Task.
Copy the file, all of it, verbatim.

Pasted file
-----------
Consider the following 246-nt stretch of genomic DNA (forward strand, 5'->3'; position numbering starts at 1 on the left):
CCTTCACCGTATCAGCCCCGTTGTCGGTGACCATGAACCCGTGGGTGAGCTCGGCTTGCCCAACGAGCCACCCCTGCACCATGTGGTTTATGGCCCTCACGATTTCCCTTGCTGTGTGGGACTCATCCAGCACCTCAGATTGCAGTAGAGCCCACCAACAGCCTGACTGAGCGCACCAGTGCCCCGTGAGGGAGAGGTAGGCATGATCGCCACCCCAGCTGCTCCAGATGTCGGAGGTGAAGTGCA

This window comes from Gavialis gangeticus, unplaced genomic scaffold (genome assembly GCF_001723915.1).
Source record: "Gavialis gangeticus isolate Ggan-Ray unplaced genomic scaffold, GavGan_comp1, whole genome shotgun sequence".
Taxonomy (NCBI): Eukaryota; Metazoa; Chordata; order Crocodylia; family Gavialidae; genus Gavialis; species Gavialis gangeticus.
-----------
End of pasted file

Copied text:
Consider the following 246-nt stretch of genomic DNA (forward strand, 5'->3'; position numbering starts at 1 on the left):
CCTTCACCGTATCAGCCCCGTTGTCGGTGACCATGAACCCGTGGGTGAGCTCGGCTTGCCCAACGAGCCACCCCTGCACCATGTGGTTTATGGCCCTCACGATTTCCCTTGCTGTGTGGGACTCATCCAGCACCTCAGATTGCAGTAGAGCCCACCAACAGCCTGACTGAGCGCACCAGTGCCCCGTGAGGGAGAGGTAGGCATGATCGCCACCCCAGCTGCTCCAGATGTCGGAGGTGAAGTGCA

This window comes from Gavialis gangeticus, unplaced genomic scaffold (genome assembly GCF_001723915.1).
Source record: "Gavialis gangeticus isolate Ggan-Ray unplaced genomic scaffold, GavGan_comp1, whole genome shotgun sequence".
Taxonomy (NCBI): Eukaryota; Metazoa; Chordata; order Crocodylia; family Gavialidae; genus Gavialis; species Gavialis gangeticus.